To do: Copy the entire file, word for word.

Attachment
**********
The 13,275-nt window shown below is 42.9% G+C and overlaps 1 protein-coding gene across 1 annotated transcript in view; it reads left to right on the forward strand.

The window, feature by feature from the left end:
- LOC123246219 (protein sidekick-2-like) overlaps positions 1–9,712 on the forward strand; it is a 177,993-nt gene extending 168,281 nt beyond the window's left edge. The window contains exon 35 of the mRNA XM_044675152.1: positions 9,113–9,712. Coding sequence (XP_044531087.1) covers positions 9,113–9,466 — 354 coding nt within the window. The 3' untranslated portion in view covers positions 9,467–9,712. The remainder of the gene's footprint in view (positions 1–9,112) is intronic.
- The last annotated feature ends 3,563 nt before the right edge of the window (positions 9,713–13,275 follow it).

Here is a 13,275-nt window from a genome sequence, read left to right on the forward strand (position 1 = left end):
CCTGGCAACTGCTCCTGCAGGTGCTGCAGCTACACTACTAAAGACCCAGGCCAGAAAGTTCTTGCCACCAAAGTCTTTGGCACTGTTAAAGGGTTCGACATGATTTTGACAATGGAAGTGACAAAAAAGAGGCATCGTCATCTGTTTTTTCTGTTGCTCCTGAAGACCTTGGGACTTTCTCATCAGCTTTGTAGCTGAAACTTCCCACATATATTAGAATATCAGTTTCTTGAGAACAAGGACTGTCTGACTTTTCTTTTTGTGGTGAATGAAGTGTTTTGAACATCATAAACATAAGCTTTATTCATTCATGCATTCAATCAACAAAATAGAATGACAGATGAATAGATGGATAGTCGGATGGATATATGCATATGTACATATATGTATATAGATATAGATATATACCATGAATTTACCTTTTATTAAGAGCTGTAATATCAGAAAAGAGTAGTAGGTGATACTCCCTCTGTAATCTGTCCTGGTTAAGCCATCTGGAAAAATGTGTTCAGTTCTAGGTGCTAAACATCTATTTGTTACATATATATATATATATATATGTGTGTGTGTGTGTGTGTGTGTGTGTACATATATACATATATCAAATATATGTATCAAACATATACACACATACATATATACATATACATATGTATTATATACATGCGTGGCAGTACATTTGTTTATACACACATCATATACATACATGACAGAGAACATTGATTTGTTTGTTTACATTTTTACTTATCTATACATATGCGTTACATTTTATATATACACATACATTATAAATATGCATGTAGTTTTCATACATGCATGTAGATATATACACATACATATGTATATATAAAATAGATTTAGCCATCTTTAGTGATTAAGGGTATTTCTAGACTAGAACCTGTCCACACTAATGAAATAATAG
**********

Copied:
The 13,275-nt window shown below is 42.9% G+C and overlaps 1 protein-coding gene across 1 annotated transcript in view; it reads left to right on the forward strand.

The window, feature by feature from the left end:
- LOC123246219 (protein sidekick-2-like) overlaps positions 1–9,712 on the forward strand; it is a 177,993-nt gene extending 168,281 nt beyond the window's left edge. The window contains exon 35 of the mRNA XM_044675152.1: positions 9,113–9,712. Coding sequence (XP_044531087.1) covers positions 9,113–9,466 — 354 coding nt within the window. The 3' untranslated portion in view covers positions 9,467–9,712. The remainder of the gene's footprint in view (positions 1–9,112) is intronic.
- The last annotated feature ends 3,563 nt before the right edge of the window (positions 9,713–13,275 follow it).

Here is a 13,275-nt window from a genome sequence, read left to right on the forward strand (position 1 = left end):
CCTGGCAACTGCTCCTGCAGGTGCTGCAGCTACACTACTAAAGACCCAGGCCAGAAAGTTCTTGCCACCAAAGTCTTTGGCACTGTTAAAGGGTTCGACATGATTTTGACAATGGAAGTGACAAAAAAGAGGCATCGTCATCTGTTTTTTCTGTTGCTCCTGAAGACCTTGGGACTTTCTCATCAGCTTTGTAGCTGAAACTTCCCACATATATTAGAATATCAGTTTCTTGAGAACAAGGACTGTCTGACTTTTCTTTTTGTGGTGAATGAAGTGTTTTGAACATCATAAACATAAGCTTTATTCATTCATGCATTCAATCAACAAAATAGAATGACAGATGAATAGATGGATAGTCGGATGGATATATGCATATGTACATATATGTATATAGATATAGATATATACCATGAATTTACCTTTTATTAAGAGCTGTAATATCAGAAAAGAGTAGTAGGTGATACTCCCTCTGTAATCTGTCCTGGTTAAGCCATCTGGAAAAATGTGTTCAGTTCTAGGTGCTAAACATCTATTTGTTACATATATATATATATATATATGTGTGTGTGTGTGTGTGTGTGTGTGTACATATATACATATATCAAATATATGTATCAAACATATACACACATACATATATACATATACATATGTATTATATACATGCGTGGCAGTACATTTGTTTATACACACATCATATACATACATGACAGAGAACATTGATTTGTTTGTTTACATTTTTACTTATCTATACATATGCGTTACATTTTATATATACACATACATTATAAATATGCATGTAGTTTTCATACATGCATGTAGATATATACACATACATATGTATATATAAAATAGATTTAGCCATCTTTAGTGATTAAGGGTATTTCTAGACTAGAACCTGTCCACACTAATGAAATAATAG